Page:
Uji Bridge and Willows

Historical period(s)
Momoyama period, 1573-1615
Medium
Ink, color, and gold on paper
Dimensions
H x W (each): 146.3 x 325.2 cm (57 5/8 x 128 in)
Geography
Japan
Credit Line
Gift of Eugene and Agnes E. Meyer
Collection
Freer Gallery of Art
Accession Number
F1968.39-40
On View Location
Currently not on view
Classification(s)
Painting
Type

Screens (six-panel)

Keywords
bridge, Japan, Momoyama period (1573 - 1615), willow tree, WWII-era provenance
Provenance
Provenance information is currently unavailable
Label

The broad form of a bridge rendered in gold leaf links this pair of screens. Willows budding into leaf and touched by a light breeze are illuminated by a silvery moon. The flowing river is rendered as a stylized pattern of waves beneath the bridge and the hovering golden clouds. A close relationship to the art of lacquer decoration, which in Japan is dominated by silver and gold, is suggested by the brilliant and extensive use of gold in this painting.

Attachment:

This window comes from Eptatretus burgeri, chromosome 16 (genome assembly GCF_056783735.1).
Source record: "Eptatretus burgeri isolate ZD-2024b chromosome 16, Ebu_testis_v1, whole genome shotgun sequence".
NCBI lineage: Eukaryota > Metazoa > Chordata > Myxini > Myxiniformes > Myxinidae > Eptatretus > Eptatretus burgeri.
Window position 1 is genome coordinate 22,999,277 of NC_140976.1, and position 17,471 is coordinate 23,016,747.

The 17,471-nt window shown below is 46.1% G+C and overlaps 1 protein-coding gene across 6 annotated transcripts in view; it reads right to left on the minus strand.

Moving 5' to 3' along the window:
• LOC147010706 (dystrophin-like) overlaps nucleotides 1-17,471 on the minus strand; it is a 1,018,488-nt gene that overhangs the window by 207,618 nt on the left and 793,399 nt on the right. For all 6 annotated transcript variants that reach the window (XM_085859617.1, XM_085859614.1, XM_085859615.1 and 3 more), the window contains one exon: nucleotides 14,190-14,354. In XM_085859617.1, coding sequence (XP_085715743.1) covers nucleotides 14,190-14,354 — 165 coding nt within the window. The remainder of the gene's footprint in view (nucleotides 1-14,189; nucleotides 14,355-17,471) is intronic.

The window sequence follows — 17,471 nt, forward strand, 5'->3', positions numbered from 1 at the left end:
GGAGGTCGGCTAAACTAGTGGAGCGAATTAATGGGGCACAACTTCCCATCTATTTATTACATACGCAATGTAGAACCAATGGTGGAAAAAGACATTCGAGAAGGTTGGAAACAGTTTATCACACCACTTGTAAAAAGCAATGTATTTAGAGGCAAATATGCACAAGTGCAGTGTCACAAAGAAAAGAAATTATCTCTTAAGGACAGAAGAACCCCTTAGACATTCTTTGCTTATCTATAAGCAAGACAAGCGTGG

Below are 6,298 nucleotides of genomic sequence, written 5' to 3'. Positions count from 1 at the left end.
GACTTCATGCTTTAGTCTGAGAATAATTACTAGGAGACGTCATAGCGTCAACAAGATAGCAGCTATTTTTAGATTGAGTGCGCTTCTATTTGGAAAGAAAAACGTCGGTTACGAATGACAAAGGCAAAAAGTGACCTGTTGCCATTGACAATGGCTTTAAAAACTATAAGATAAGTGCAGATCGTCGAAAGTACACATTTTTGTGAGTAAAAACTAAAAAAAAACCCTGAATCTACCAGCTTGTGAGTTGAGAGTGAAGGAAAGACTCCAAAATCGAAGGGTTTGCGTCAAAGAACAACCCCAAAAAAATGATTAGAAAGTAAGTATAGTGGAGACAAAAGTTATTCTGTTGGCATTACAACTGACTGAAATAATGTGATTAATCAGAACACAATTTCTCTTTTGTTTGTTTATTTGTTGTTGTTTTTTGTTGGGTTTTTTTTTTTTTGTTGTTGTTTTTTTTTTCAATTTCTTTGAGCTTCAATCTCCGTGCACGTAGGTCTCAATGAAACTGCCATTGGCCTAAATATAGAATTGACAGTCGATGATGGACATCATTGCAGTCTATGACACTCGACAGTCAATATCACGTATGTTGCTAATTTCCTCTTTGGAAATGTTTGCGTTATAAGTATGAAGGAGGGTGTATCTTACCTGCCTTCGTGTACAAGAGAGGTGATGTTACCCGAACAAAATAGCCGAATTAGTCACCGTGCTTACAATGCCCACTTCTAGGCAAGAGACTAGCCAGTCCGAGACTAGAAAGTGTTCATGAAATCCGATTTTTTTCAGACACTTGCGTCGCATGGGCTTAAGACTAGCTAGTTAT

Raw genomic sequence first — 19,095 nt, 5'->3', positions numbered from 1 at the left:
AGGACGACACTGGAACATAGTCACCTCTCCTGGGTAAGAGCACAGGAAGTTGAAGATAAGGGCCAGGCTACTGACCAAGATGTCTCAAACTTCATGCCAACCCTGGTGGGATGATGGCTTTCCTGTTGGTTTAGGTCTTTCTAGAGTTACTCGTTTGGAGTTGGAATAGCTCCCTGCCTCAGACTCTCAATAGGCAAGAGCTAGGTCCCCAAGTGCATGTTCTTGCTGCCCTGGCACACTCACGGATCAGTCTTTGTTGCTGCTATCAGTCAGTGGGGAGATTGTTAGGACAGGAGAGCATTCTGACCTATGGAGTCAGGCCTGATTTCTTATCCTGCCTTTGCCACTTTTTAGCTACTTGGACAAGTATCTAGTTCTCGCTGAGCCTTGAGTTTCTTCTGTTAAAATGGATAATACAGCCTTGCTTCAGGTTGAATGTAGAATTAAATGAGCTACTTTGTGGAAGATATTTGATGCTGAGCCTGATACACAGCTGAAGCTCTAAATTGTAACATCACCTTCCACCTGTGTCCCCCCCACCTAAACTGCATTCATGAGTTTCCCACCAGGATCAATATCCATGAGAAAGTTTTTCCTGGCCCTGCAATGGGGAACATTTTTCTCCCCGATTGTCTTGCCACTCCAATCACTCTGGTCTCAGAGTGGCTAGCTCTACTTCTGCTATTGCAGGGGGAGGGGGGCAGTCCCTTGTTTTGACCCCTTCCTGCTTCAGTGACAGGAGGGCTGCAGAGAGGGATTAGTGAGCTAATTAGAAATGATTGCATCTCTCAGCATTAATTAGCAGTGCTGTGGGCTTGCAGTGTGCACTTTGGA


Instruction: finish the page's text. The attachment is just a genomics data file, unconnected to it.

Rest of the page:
This image represents the bridge at Uji, a famous place southeast of Kyoto that has a long tradition of historic and literary associations. Uji was the setting for the final ten chapters of The Tale of Genji, written by the court lady Murasaki Shikibu in the early eleventh century. Uji also was associated with Buddhist beliefs in salvation.

Published References
  • Thomas Lawton. Eugene and Agnes E. Meyer Memorial Exhibition. Exh. cat. Washington, 1971. cat. 32, pp. 76-77.
Collection Area(s)
Japanese Art
Web Resources
Google Cultural Institute
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